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The Irrational Election Process

Happy Start of Election Season!  Now, I know what you might be thinking, there have been countless debates, we’ve seen an endless amount of Michael Bloomberg ads, we’ve seen once popular candidates drop out, we’ve BEEN in Election Season.  To which I would say, counting all of this as the Election Season would be like counting October 15th as Christmas Season.  Iowa is like Black Friday.  Everything starts moving now.  All the pundits and projections and charts all start dropping into place now.  And, call me weird, I find the entire process fascinating.  The usual dread of Super Monday (still not a formal holiday) was smoothed by the fact that we will soon find out the leanings of 41 delegates to the next Democratic nominee.  Well, so was thought.  As I am sitting here writing this at 8:04 AM MST we have 0% reporting.  Literally 0 results.  We may have some idea about the performance, but most of that being speculation.  Nothing like starting our 2020 Election Season with chaos and controversy!

Let’s start by talking about the whole Iowa nomination process, the caucus.  I feel like if we had a word association game with Iowa your top 3 words would probably be corn, Hawkeye, then caucus.  I’m sure most people have heard the term but aren’t entirely sure how the caucuses work.  Well, it’s essentially a physical gathering that groups you with the candidate you want to vote for, and if your candidate doesn’t have enough people in it, you have to move on and find another group.  As if it wasn’t embarrassing enough being grouped with a candidate who most people in the room didn’t like enough, now you have to “come to the dark side” and find another candidate.  This goes on until you have one group that’s larger than all the rest of them, and that’s your winner.

To be polite, this surely is a quirky way to determine which candidate will receive our state’s delegates.  Quirky is okay when it comes to certain things, like if you had an unorthodox way to make a PB&J… (actually I changed my mind, don’t ever do this), but do we really want quirky when it comes to an election?  The best-case scenario when it comes to evaluating how caucuses are to work would be sharing information with similar-yet-differently minded individuals, sharing in kind, respectful debate leading to the end result of a shared candidate who most fits the ideals of everyone in that room.  But, despite most people feeling that they are independent, we are all easily influenced when we are dealt with group creation.  What could happen from the outset is giving up on your candidate prematurely because nobody really wants to be in the minority when it comes to thought-sharing.  So, if that is the case, you’re already swaying the results of the voting process before the true caucusing even begins.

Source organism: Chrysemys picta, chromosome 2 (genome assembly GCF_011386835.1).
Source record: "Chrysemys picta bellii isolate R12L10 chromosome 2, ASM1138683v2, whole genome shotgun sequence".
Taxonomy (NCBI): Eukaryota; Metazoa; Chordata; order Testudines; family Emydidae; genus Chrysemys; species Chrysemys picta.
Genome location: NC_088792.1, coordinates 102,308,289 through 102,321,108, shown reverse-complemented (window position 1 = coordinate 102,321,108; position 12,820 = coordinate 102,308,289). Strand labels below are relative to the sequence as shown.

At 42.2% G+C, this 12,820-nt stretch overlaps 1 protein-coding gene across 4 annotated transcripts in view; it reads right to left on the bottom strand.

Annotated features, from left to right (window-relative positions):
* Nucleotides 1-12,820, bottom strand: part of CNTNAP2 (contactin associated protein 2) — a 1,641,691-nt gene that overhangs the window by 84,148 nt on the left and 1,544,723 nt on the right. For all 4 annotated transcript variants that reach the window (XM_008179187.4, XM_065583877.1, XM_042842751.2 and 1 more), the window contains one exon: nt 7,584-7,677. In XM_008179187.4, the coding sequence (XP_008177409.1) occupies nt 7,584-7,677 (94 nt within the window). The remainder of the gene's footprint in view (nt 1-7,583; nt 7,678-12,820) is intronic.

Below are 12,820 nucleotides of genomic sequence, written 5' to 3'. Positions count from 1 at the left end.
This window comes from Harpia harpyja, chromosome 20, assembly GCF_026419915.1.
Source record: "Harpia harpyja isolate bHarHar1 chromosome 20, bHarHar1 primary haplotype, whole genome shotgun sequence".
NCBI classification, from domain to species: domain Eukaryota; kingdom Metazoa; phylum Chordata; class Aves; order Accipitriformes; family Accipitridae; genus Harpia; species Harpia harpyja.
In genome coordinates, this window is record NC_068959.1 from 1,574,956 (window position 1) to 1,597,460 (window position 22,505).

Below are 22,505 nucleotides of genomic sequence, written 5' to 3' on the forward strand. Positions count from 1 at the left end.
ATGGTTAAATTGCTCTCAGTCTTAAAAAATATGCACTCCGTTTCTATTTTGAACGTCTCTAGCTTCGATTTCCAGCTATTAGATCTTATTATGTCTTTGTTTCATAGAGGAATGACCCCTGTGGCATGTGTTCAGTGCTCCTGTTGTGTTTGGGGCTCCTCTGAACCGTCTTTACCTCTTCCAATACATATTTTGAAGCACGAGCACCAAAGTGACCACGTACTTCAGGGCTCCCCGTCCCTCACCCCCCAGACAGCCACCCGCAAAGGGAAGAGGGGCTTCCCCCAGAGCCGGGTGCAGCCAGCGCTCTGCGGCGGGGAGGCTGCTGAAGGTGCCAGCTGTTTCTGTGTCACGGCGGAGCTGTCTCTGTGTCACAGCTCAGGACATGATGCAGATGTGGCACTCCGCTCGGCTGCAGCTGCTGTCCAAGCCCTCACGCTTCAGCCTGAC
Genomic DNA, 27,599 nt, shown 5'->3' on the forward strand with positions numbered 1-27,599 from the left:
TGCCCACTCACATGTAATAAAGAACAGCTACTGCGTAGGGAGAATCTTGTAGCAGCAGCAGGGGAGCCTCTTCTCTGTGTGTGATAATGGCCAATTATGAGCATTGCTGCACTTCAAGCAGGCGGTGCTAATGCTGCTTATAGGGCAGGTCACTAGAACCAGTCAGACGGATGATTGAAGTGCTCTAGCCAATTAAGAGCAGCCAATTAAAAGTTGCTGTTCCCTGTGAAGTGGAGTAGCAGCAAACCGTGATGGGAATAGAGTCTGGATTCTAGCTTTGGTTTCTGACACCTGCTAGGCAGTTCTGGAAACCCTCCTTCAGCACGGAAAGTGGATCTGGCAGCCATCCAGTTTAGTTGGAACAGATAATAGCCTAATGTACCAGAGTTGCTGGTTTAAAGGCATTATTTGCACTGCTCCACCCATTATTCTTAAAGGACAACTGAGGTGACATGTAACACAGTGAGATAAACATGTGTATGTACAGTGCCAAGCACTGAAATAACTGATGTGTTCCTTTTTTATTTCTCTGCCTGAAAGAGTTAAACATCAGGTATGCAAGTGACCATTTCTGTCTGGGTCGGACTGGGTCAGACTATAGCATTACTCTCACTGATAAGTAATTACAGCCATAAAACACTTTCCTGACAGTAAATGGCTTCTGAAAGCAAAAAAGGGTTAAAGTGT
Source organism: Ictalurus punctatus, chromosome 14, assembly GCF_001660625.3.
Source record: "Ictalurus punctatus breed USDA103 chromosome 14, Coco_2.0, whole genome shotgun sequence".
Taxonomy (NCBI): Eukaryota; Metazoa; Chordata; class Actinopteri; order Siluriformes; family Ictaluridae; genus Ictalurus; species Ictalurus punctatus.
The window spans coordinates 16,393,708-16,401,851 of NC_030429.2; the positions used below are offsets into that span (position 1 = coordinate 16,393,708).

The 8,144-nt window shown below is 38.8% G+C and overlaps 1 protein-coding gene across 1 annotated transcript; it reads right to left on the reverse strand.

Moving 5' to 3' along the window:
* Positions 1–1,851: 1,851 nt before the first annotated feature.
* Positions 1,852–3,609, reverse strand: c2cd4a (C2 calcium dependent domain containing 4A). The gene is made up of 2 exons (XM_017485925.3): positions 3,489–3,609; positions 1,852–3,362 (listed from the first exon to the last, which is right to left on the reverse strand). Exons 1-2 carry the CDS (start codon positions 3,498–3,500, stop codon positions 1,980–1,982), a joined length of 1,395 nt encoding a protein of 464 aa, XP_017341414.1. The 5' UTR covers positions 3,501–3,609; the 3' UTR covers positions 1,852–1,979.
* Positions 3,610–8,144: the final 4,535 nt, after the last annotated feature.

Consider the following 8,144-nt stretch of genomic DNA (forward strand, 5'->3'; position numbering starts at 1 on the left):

All of this is evidenced by humans having a herding bias, where standing out isn’t what most of us want to do.  Even people who view themselves as leaders still have some follower tendencies.  While this still may be the case when it comes to the typical ballot-stuffing voting process, the anonymity of a ballot creates more safety from these herding influences.   When you physically have to attend these caucus meetings and have to put your face on your vote live, the possibility of biases skewing the intended results are probable.  So, now when the actual caucuses begin and you have to recruit the “losers” of the first or second round of caucuses, the influences of a very persuasive individual can flip entire voting blocks over to a candidate’s side. Again, all happening live.  There is very little time to rationalize your second or third best candidate at the caucuses, also creating voting mishaps.  All of this is to say, this system of physically attending caucuses doesn’t make much sense when we look at the other alternatives to electing leaders.

Sorry Iowans, who I’m sure may feel some pride in using this quirky election system since the 1800s.  There is a level of attachment we feel about things changing from how they have always been.  This is called endowment bias. It’s hard to properly evaluate these dated systems when we are actively entrenched in these systems, thinking that it really isn’t that bad or weird.  But when you ask me, that isn’t a good enough reason to seek improvement.  I’m sure people felt the same way about car safety when seat belts weren't a thing.  Or when you had to print out directions before you went somewhere or circle the good, clean gas stations in route to your annual Colorado road trip and X out the dirty, sketchy ones in a gigantic road almanac (shout-out to my Mom and Dad.)  These things, like GPS and seat belts weren’t complete overhauls to how we live life, just simple improvements to how we were already living.  Anything can be improved, just like caucuses.